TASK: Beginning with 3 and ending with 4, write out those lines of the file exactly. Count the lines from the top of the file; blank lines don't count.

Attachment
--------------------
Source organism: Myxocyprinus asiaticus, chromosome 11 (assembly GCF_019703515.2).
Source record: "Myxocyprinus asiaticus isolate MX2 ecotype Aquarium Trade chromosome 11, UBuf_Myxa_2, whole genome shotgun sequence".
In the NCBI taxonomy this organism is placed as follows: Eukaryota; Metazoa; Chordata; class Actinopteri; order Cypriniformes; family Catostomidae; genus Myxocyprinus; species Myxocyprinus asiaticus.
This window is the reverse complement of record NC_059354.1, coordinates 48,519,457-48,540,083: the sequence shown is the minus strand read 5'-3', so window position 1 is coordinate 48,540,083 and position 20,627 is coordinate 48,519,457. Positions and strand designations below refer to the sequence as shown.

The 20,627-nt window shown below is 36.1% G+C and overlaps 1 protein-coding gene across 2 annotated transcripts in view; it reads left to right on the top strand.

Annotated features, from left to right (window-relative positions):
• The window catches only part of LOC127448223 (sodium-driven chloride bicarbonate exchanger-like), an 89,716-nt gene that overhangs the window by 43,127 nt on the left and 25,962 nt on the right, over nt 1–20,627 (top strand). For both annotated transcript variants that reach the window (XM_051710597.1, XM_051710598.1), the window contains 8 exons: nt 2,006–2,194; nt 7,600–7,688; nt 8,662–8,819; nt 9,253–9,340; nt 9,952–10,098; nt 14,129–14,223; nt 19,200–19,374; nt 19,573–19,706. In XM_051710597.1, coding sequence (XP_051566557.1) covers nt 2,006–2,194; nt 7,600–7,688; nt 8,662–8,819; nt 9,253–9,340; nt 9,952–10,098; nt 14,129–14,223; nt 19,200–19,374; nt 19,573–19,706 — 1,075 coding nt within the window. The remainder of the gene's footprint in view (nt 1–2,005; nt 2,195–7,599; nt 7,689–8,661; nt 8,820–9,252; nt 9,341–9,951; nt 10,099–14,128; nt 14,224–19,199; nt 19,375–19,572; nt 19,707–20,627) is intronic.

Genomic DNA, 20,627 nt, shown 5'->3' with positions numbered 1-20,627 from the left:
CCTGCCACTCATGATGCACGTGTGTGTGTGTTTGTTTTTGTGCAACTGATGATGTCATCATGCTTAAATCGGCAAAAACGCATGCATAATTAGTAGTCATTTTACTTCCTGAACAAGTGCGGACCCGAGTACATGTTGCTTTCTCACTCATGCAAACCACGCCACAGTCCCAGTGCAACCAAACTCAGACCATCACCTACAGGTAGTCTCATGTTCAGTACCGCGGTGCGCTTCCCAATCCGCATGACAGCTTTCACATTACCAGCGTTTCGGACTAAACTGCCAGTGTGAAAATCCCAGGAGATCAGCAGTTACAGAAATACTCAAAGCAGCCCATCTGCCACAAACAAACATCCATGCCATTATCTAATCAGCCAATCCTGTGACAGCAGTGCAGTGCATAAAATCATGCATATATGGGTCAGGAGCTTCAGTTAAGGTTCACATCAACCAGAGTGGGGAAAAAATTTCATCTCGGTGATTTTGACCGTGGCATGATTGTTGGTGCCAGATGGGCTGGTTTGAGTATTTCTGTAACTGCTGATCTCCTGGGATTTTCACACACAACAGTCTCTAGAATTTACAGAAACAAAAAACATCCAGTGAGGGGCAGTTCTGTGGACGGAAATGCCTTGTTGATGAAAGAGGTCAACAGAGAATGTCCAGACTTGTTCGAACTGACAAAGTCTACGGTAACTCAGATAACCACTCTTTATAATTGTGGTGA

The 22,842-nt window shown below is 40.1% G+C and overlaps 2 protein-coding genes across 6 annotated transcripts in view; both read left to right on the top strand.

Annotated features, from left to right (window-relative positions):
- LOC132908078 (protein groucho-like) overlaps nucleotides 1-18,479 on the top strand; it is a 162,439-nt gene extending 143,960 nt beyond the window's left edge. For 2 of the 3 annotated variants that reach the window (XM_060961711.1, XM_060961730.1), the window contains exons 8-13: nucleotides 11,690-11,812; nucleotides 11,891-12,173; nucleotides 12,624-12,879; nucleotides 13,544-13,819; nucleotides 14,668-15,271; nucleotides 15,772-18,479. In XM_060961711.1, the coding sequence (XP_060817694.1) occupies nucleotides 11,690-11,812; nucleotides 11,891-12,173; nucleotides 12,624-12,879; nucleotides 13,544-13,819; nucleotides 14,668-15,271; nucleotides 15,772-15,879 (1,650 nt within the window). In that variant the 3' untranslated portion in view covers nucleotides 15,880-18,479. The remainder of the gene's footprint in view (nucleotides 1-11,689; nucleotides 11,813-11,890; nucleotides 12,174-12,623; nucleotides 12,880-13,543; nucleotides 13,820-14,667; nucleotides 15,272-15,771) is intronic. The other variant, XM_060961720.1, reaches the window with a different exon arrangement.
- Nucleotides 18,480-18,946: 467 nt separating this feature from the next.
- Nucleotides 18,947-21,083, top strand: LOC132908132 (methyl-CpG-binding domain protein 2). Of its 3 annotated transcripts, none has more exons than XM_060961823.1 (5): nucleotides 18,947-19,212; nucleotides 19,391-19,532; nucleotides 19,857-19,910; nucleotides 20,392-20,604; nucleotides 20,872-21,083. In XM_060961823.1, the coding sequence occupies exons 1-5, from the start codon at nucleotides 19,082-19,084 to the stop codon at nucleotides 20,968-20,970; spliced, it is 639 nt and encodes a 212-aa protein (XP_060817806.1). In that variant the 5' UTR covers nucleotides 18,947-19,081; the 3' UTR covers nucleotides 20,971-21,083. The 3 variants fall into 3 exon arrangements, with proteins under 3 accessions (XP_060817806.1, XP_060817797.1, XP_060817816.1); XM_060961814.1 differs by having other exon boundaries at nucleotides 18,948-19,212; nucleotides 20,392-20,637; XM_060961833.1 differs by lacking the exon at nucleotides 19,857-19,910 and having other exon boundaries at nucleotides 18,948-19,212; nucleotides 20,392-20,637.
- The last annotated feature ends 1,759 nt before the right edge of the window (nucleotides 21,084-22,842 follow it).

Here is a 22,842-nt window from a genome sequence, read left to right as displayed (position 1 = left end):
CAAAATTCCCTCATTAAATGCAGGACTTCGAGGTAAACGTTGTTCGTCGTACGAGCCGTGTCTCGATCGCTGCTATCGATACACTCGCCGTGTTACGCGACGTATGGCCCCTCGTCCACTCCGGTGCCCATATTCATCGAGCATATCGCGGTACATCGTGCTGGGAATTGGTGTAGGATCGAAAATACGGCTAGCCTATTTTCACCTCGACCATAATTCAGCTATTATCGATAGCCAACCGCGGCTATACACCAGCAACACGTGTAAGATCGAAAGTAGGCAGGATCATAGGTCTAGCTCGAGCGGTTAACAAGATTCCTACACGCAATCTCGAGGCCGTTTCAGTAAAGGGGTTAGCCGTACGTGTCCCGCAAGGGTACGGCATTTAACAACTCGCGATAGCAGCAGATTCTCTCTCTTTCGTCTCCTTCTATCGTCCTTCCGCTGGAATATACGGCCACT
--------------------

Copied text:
In the NCBI taxonomy this organism is placed as follows: Eukaryota; Metazoa; Chordata; class Actinopteri; order Cypriniformes; family Catostomidae; genus Myxocyprinus; species Myxocyprinus asiaticus.
This window is the reverse complement of record NC_059354.1, coordinates 48,519,457-48,540,083: the sequence shown is the minus strand read 5'-3', so window position 1 is coordinate 48,540,083 and position 20,627 is coordinate 48,519,457. Positions and strand designations below refer to the sequence as shown.